At just about any barrel race you go to you will see equipment problems. And while it fortunately doesn’t usually result in an accident, the risk is definitely there. Barrel racing is extreme enough without adding the extra element of barrel racing equipment problems. As a rider, you are in control of this. Take responsibility and avoid these four common barrel racing equipment problems.
Every girl’s barrel racing dreams become a reality by taking one step at a time. Baby steps. You don’t go from dreaming about horses to running at the NFR over night. It takes time and persistence. In addition, it takes consistent action in the right direction. I have barrel racing dreams and I am committed to taking those baby steps until I see those dreams come true.
Conditioning your barrel horse is critical if you want a horse that will remain sound and have a long career in the barrel pen. Barrel racing is very physically demanding on a horse and we need to do everything that we can to help our horses stay in the sport as long as possible.
How do we do that? It all starts with understanding about what barrel racing demands of our horses and how that impacts their bodies.
Leads are extremely important for barrel racing and your horse’s long term success. During a barrel run, assuming you go to the right barrel first, you should be on the right lead going around the first barrel and on the left lead going around the second and third barrels. It sounds simple, right? But many barrel racers struggle with leads. If that’s you, then read on for some success tips on nailing your leads every time.
If you compete in barrel racing, you need to work everyday on becoming a better barrel racer. The sport is becoming more and more competitive and, if you aren’t constantly working at it, you will be left in the dust. And it’s not just enough to work hard. That hard work needs to be concentrated very specifically into activities that will have the greatest impact on your performance in the arena.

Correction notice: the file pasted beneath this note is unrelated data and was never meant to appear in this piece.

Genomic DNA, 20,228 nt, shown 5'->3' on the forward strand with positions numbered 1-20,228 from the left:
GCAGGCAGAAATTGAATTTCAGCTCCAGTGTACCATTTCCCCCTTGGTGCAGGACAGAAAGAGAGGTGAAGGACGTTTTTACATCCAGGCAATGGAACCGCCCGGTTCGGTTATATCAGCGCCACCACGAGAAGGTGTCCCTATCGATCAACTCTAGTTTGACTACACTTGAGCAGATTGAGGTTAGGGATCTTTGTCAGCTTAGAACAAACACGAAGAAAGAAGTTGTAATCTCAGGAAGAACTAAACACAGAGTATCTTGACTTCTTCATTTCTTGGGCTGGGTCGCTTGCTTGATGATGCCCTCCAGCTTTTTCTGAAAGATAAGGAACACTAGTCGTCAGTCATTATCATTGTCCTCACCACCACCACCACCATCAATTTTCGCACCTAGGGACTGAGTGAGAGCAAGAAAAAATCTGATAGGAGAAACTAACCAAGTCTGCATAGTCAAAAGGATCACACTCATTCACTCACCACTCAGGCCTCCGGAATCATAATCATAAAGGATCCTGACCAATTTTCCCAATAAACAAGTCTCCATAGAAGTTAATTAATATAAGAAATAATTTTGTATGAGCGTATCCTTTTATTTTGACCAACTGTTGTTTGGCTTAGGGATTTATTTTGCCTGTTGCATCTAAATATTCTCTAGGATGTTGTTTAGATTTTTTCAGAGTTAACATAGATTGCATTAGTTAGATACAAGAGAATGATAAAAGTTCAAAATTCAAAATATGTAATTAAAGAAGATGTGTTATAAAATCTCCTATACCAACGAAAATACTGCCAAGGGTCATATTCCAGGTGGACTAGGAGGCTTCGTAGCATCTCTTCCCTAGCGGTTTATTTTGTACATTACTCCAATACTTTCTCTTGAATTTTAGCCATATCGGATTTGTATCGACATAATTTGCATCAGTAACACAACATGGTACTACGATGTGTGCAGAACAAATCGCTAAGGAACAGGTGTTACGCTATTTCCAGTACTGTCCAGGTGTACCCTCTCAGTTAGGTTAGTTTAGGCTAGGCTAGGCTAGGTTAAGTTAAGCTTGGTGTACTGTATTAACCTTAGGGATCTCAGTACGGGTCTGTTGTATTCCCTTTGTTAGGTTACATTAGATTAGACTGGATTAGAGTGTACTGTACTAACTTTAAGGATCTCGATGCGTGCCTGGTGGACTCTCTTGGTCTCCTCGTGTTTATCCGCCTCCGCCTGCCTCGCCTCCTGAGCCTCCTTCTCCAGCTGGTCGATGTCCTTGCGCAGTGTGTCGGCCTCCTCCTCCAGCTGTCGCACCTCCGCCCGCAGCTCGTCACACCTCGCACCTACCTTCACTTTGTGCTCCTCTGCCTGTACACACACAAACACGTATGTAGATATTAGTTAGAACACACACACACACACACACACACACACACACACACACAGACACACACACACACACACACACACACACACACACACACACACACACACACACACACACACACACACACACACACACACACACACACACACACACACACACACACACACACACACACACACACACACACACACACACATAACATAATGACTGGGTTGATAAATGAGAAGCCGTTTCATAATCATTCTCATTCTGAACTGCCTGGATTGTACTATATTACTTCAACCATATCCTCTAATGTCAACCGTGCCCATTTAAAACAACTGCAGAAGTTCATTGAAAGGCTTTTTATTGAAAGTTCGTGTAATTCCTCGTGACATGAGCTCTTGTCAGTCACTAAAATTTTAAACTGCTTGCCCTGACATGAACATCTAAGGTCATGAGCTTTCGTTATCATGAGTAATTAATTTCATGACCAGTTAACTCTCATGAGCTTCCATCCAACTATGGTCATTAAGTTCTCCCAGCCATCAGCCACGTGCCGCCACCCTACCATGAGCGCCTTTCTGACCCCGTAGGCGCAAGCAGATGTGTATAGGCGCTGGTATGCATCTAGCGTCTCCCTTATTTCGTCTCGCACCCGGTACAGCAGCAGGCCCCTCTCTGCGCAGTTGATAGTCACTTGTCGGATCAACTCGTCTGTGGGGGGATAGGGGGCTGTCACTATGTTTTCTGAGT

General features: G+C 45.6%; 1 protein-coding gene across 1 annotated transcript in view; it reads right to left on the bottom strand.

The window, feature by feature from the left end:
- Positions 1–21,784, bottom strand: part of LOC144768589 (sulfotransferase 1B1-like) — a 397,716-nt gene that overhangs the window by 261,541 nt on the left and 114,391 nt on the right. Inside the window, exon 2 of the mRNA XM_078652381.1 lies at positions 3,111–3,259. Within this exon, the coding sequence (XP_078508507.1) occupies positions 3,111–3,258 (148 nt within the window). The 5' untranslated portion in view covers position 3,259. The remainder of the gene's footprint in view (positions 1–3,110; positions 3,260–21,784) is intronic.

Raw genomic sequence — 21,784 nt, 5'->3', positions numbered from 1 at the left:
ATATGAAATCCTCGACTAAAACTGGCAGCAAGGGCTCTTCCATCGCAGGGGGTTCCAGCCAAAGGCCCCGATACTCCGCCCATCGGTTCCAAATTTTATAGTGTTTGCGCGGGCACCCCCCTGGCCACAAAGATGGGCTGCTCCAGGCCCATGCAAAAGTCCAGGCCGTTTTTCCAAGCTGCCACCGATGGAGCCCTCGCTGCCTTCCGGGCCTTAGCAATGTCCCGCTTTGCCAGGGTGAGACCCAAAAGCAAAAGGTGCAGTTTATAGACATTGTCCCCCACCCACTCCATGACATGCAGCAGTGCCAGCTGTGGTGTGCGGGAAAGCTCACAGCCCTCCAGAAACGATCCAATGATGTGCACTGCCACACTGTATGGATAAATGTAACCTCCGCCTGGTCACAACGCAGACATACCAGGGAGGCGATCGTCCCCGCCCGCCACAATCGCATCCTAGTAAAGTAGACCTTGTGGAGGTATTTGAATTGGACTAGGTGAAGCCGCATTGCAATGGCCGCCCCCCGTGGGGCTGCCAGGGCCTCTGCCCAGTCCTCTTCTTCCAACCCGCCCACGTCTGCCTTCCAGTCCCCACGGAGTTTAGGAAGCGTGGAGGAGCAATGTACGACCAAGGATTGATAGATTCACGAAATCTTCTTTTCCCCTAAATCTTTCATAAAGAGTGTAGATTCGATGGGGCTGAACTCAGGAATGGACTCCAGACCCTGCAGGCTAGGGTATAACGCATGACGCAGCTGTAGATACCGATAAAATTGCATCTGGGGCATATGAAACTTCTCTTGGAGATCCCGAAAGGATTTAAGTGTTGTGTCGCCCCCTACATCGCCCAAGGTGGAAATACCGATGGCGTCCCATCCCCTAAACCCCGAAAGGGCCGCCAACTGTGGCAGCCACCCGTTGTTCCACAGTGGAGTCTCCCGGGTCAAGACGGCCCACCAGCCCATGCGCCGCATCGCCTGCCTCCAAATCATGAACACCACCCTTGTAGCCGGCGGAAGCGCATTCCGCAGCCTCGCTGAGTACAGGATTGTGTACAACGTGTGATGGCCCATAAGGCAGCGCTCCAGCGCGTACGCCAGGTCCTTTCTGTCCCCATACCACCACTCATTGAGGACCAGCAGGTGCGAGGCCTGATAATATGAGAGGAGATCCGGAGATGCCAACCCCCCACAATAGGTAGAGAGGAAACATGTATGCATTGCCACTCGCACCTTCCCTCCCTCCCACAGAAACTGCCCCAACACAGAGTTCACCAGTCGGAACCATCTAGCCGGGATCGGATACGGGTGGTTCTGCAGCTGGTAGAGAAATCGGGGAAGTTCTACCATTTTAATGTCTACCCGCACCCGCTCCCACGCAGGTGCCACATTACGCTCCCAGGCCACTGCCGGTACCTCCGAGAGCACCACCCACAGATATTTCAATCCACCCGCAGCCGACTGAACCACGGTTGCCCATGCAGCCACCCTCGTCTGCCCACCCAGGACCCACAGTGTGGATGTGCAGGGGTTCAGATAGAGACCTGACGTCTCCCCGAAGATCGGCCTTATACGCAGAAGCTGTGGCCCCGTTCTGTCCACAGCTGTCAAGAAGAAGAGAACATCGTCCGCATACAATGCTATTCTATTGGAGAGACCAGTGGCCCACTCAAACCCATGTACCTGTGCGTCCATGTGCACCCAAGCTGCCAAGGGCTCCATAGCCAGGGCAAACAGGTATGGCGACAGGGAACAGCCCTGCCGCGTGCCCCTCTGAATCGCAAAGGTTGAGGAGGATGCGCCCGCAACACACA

Wondering what you need to be working on in order to become a better barrel racer? No worries. I’ve got you covered.
A barrel racing bag? What do I need that for? Let me paint you a picture. You’re at a barrel race. After saddling your horse up and putting on your cowboy hat, you proceed to lead your mount towards the arena, which is a bit of a hike away from where the trailers are parked. Once at the arena you realize that you forgot elastics for your feet. At this point, there’s no time to run back to the trailer. You are up in two more runs. It’s time to mount up and go. Unfortunately, your run is a mess because you spent the whole time worrying that you would lose a stirrup.
Want to avoid a situation like this? I encourage you to put together a barrel racing bag. It will have all of those things you must have for your run or just before your run. Never again be left asking someone to run like Usain Bolt to the trailer to get your bell boots.
Here is a complete list of what you should keep in your barrel racing bag.
Strength training for barrel racers is so important. We put a lot of emphasis on our horses and their athletic performance but we rarely think of our own athletic performance. It takes a certain level of fitness to be a successful barrel racer. Yes, you can get away without being out of shape if you want to barrel race but, if you want to win, you better shape up.
That is where my Strong in the Saddle series comes into play. If you want to ride your horse so that he can perform at the best of his ability, then read on. The Strong in the Saddle series will tell you exactly what you need to do in order to be an athlete in the saddle.
In this first installment of the Strong in the Saddle series, we will discuss strength training for barrel racers.
Are you struggling in riding confidently? Do you constantly worry about what will happen during your barrel run? Or maybe you are haunted by what others think of you, your horse and your run. If so, you aren’t alone. I myself struggle with riding confidently but it’s time to put a stop to that. Whatever is preventing you from riding confidently, read on to put a stop to it so you can ride like a champion and earn your next buckle.
I don’t wear a helmet when I ride. During my 4-H days I was required to wear one at club riding practices but at home I always rode without one. A ball cap, toque or cowboy hat was always my preference and I never thought twice about it.
But that’s been changing. I have actually been considering buying a helmet and wearing it every time that I swing a leg over a horse. Why? I’m a smart girl and I don’t want a fall to ruin that for me. As an accountant, my brain is a critical asset that contributes to success in my profession. Not only that, I appreciate being able to think clearly on a regular basis, free from brain fog and headaches.
If you’re still one of the many out there that brushes off the thought of wearing a helmet while you ride, please give me a moment. Read what I have to say and really think hard about your decision.
From the outside looking in, running at a divisional barrel race versus running at a rodeo has little difference other than name. However, this could not be further away from the truth. Sure, you run around three barrels at both events in the hopes that you have the fastest time. But that’s about where the similarities end. If you are contemplating where to enter your horse, I encourage you to read on to help in your decision.